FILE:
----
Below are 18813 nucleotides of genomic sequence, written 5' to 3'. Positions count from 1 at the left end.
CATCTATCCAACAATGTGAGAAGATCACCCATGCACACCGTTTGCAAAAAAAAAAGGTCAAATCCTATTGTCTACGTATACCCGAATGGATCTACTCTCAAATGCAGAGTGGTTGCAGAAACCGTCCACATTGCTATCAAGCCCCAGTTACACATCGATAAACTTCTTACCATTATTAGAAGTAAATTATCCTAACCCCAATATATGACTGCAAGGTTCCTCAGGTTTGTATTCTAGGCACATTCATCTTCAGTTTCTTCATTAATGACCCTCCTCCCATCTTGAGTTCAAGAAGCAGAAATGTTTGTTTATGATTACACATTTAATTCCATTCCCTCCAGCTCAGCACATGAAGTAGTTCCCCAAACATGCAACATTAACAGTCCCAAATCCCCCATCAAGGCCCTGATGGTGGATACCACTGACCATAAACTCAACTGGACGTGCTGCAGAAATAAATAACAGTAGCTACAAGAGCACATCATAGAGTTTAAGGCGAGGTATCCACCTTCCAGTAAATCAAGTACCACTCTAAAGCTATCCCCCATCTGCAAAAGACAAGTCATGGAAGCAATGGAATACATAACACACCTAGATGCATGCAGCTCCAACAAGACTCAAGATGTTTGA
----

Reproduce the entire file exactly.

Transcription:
Below are 18813 nucleotides of genomic sequence, written 5' to 3'. Positions count from 1 at the left end.
CATCTATCCAACAATGTGAGAAGATCACCCATGCACACCGTTTGCAAAAAAAAAAGGTCAAATCCTATTGTCTACGTATACCCGAATGGATCTACTCTCAAATGCAGAGTGGTTGCAGAAACCGTCCACATTGCTATCAAGCCCCAGTTACACATCGATAAACTTCTTACCATTATTAGAAGTAAATTATCCTAACCCCAATATATGACTGCAAGGTTCCTCAGGTTTGTATTCTAGGCACATTCATCTTCAGTTTCTTCATTAATGACCCTCCTCCCATCTTGAGTTCAAGAAGCAGAAATGTTTGTTTATGATTACACATTTAATTCCATTCCCTCCAGCTCAGCACATGAAGTAGTTCCCCAAACATGCAACATTAACAGTCCCAAATCCCCCATCAAGGCCCTGATGGTGGATACCACTGACCATAAACTCAACTGGACGTGCTGCAGAAATAAATAACAGTAGCTACAAGAGCACATCATAGAGTTTAAGGCGAGGTATCCACCTTCCAGTAAATCAAGTACCACTCTAAAGCTATCCCCCATCTGCAAAAGACAAGTCATGGAAGCAATGGAATACATAACACACCTAGATGCATGCAGCTCCAACAAGACTCAAGATGTTTGA